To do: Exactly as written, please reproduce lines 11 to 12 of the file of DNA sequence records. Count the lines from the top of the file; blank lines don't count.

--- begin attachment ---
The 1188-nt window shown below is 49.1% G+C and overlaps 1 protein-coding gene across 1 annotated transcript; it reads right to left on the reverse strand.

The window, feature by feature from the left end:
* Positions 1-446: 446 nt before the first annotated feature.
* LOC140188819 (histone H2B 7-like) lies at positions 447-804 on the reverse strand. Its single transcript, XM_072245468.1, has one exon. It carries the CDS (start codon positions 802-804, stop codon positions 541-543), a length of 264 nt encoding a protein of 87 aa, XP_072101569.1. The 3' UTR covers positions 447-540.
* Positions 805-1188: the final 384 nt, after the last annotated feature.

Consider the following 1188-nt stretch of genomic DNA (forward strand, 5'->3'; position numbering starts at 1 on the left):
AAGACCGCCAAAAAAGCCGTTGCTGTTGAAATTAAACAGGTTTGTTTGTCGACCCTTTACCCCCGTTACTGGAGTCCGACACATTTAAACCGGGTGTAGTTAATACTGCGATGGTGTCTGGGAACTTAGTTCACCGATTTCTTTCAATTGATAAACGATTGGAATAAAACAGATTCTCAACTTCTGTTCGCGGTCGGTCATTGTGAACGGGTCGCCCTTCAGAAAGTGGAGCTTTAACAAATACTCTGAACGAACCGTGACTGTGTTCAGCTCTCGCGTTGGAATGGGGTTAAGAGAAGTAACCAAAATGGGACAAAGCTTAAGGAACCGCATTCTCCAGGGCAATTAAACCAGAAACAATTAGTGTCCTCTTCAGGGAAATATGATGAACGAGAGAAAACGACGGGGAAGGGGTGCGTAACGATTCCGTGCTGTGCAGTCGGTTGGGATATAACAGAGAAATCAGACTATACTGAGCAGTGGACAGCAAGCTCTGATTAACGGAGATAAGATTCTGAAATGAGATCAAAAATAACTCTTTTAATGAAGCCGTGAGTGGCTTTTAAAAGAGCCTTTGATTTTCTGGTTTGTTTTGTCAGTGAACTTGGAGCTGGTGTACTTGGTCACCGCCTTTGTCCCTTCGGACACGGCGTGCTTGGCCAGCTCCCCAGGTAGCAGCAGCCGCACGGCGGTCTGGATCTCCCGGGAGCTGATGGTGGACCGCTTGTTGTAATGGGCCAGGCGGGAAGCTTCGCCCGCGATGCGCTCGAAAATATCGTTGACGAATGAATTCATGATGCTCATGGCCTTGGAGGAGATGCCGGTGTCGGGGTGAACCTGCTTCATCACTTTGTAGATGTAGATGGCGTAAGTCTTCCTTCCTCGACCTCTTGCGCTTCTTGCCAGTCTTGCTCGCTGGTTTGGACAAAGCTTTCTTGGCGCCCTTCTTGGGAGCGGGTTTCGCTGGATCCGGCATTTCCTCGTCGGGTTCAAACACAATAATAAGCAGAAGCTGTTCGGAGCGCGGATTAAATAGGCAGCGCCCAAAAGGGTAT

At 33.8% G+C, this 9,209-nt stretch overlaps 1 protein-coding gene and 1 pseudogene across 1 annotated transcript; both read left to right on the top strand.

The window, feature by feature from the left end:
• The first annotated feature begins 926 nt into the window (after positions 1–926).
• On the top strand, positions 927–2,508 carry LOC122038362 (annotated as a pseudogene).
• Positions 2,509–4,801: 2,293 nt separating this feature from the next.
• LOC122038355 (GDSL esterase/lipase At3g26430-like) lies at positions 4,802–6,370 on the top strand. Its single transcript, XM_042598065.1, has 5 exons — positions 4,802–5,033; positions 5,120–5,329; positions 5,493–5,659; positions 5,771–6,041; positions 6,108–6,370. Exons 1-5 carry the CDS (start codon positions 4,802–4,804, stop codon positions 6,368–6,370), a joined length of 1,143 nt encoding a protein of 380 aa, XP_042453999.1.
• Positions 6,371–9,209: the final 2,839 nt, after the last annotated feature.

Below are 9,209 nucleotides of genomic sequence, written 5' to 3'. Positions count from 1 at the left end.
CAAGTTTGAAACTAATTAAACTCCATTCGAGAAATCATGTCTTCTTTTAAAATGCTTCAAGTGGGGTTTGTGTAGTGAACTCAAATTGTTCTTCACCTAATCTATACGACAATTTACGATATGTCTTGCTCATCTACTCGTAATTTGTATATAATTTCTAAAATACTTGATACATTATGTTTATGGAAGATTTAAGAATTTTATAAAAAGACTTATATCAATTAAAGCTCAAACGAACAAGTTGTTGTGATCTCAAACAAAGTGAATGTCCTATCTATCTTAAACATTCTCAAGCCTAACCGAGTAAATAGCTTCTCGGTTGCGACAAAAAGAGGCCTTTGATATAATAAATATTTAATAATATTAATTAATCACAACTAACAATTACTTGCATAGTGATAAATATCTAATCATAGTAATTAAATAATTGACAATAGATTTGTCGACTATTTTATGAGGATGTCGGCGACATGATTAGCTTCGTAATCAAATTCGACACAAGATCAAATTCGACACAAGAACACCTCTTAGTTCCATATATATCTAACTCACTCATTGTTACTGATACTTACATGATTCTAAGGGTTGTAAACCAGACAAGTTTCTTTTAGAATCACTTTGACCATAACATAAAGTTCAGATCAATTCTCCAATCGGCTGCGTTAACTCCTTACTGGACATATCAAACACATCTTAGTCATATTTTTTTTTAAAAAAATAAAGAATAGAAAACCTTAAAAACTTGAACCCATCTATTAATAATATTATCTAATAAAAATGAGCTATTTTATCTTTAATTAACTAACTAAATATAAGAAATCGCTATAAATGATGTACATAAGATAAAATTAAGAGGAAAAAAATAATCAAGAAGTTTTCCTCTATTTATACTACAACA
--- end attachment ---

• On the top strand, positions 927–2,508 carry LOC122038362 (annotated as a pseudogene).
• Positions 2,509–4,801: 2,293 nt separating this feature from the next.